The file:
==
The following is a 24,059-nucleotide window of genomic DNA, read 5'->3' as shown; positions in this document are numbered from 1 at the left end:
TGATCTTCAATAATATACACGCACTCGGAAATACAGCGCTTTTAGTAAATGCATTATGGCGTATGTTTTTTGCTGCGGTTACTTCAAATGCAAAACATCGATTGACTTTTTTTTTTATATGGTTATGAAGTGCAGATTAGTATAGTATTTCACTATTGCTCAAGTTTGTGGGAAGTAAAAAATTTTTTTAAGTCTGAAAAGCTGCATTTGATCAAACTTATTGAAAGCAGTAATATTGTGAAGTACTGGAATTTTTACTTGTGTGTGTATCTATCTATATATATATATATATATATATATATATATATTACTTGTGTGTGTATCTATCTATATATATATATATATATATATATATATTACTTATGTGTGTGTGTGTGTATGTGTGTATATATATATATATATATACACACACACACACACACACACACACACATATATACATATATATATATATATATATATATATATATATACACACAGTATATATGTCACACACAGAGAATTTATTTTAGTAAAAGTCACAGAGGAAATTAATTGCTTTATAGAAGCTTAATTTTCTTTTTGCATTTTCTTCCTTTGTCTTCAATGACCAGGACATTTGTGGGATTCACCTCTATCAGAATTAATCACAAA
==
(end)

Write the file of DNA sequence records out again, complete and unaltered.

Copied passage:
The following is a 24,059-nucleotide window of genomic DNA, read 5'->3' as shown; positions in this document are numbered from 1 at the left end:
TGATCTTCAATAATATACACGCACTCGGAAATACAGCGCTTTTAGTAAATGCATTATGGCGTATGTTTTTTGCTGCGGTTACTTCAAATGCAAAACATCGATTGACTTTTTTTTTTATATGGTTATGAAGTGCAGATTAGTATAGTATTTCACTATTGCTCAAGTTTGTGGGAAGTAAAAAATTTTTTTAAGTCTGAAAAGCTGCATTTGATCAAACTTATTGAAAGCAGTAATATTGTGAAGTACTGGAATTTTTACTTGTGTGTGTATCTATCTATATATATATATATATATATATATATATATATTACTTGTGTGTGTATCTATCTATATATATATATATATATATATATATATTACTTATGTGTGTGTGTGTGTATGTGTGTATATATATATATATATATACACACACACACACACACACACACACACATATATACATATATATATATATATATATATATATATATATACACACAGTATATATGTCACACACAGAGAATTTATTTTAGTAAAAGTCACAGAGGAAATTAATTGCTTTATAGAAGCTTAATTTTCTTTTTGCATTTTCTTCCTTTGTCTTCAATGACCAGGACATTTGTGGGATTCACCTCTATCAGAATTAATCACAAA